Anders Brønd Christensen

May 26, 2024

1 in 3 Nordic companies still unsure if the Circular Taxonomy applies to them

A new Ramboll survey shows that many Nordic companies are still struggling to understand the EU’s latest circular economy regulations.

Panorama of Aerial View of Copenhagen in Summer, Denmark, Europe_AdobeStock_295079331
On 1 January this year, the European Union tightened its sustainability reporting requirements for large companies under the umbrella of its Circular Economy Taxonomy. From now on companies must report on specific metrics in a standardised way if they want to claim that they contribute to the EU’s sustainability goals as they relate to circularity and resource use.
But the new Nordic Circularity Survey 2024 from Ramboll shows a large minority of surveyed companies in Denmark, Norway, Sweden and Finland still struggle to understand how the new rules impact them.
“Awareness of the new rules is fairly high, but their understanding is low,” says Patrick Moloney, Director for Sustainability Consulting at Ramboll, prominent circularity expert, and lead author behind the study. “But an even larger problem is that many companies are still stuck thinking circularity is an issue of waste management and therefore risk missing the financial benefits that the circularity bring, and which the new rules push,” he says.
The Nordic Circularity Survey 2024 was conducted among 166 Nordic companies across Denmark, Sweden, Norway and Finland and focused on large companies that either due to their size, their revenue or number of employees are covered by the reporting requirements. The rules have three major components:
  • The EU Corporate Sustainability Reporting Directive (CSRD): The directive came into force in January 2023 and outlines which companies have to report and on what. Once fully implemented the CSRD is expected to cover 50,000 companies.
  • The 12 European Sustainability Reporting Standards (ESRS): These standards are part of the CSRD and describe how companies must report on different dimensions of sustainability to ensure comparability between companies. The first set of these standards came into force 1 January 2024, including ESRS E5 which describes how companies should report on circularity, while others focus on climate, pollution, biodiversity etc.
  • The EU Circular Economy Taxonomy: Lastly the Taxonomy describes under which circumstances companies can claim that their activities contribute to the EU’s sustainability goals. When the Taxonomy first came into force two years ago, it focused narrowly on climate, but as of January this year it has been expanded to now also cover circularity.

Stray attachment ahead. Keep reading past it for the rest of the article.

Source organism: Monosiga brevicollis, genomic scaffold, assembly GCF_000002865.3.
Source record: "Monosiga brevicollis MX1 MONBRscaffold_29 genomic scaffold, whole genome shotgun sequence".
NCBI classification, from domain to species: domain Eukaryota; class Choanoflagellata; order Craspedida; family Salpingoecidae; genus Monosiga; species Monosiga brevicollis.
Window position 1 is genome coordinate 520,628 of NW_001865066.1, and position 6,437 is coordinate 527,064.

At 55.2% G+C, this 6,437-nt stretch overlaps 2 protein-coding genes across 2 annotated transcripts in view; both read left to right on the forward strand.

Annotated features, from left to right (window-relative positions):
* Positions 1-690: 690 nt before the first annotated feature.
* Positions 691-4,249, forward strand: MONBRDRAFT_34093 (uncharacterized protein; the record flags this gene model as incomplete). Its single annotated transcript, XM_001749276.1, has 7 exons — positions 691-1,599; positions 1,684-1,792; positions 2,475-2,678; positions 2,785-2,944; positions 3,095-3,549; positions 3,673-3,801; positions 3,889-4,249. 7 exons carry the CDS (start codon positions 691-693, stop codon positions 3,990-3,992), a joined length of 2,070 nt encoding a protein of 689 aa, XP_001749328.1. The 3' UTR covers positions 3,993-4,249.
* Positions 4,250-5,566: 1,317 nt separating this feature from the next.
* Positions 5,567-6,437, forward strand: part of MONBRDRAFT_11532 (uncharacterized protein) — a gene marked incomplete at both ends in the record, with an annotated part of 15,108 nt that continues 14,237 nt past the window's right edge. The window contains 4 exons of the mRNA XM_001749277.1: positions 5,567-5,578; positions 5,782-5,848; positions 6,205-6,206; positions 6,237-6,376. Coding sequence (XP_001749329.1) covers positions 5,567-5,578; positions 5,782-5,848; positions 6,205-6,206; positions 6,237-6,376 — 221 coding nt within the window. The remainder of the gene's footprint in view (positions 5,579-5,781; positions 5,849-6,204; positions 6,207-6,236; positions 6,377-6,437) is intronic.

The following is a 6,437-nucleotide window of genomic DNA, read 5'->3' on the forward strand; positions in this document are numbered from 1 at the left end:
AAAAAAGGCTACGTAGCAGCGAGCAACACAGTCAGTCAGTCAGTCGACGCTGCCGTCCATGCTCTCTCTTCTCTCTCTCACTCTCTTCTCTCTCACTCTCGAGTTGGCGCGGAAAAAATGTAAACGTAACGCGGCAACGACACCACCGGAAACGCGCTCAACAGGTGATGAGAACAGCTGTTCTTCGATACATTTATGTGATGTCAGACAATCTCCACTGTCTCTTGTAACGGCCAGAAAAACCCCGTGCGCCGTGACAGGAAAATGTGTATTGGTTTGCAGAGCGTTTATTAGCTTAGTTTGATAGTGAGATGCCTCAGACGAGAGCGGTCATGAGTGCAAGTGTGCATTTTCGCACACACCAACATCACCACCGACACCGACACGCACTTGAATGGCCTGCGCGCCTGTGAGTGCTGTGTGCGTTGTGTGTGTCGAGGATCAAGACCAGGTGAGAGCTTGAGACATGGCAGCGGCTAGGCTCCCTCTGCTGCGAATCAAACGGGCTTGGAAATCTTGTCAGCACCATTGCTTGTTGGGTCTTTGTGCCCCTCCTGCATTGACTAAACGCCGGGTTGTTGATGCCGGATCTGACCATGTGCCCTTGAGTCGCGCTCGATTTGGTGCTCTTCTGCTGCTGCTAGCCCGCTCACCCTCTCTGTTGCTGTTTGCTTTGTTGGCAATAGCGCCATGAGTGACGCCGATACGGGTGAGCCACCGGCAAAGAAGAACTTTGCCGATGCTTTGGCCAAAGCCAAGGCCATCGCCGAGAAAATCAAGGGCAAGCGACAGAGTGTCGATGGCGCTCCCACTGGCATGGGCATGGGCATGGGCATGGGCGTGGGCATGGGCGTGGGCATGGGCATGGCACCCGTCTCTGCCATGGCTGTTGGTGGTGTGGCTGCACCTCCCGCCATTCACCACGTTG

Learn more about the EU Circular Taxonomy and ESRS E5.
Highlights from the Nordic Circularity Survey 2024 by Ramboll:
Surveyed companies are aware of the new rules, but understanding is low: Most companies in the sample are aware they have eligible activities under the EU CE Taxonomy and that they will also need to report on the CSRD standard for resource use and circular economy (ESRS E5). But 1 in 4 (24%) companies that expect to be using ESRS E5 say they have no knowledge of it.
Graphs for the press release of the Nordic Circularity Survey
1 in 3 do not know if their activities are covered by the CE Taxonomy: Half (49%) of companies say they have activities covered by the CE Taxonomy, but 34% say they do not know. This is particularly noteworthy since the survey was designed to only include companies from sectors with a large potential to contribute to the circular transition in the EU Taxonomy. In other words, all surveyed companies are highly likely to have economic activities covered by the Taxonomy – whether they know it or not. Among companies who say they have eligible activities, knowledge of the criteria is fairly high. When asked how well they know and understand the criteria that they need to fulfil to comply with the EU Taxonomy, 11% say they have no knowledge, 30% have some knowledge and 57% have extensive knowledge.
Graphs for the press release of the Nordic Circularity Survey
Most companies do not experience financial benefits from circularity economy efforts: Only 40% of surveyed companies have managed to gain financial benefits from circularity. When asked to what extent they have gained financial benefits, half of the companies (48%) report that the financial benefits have been minor.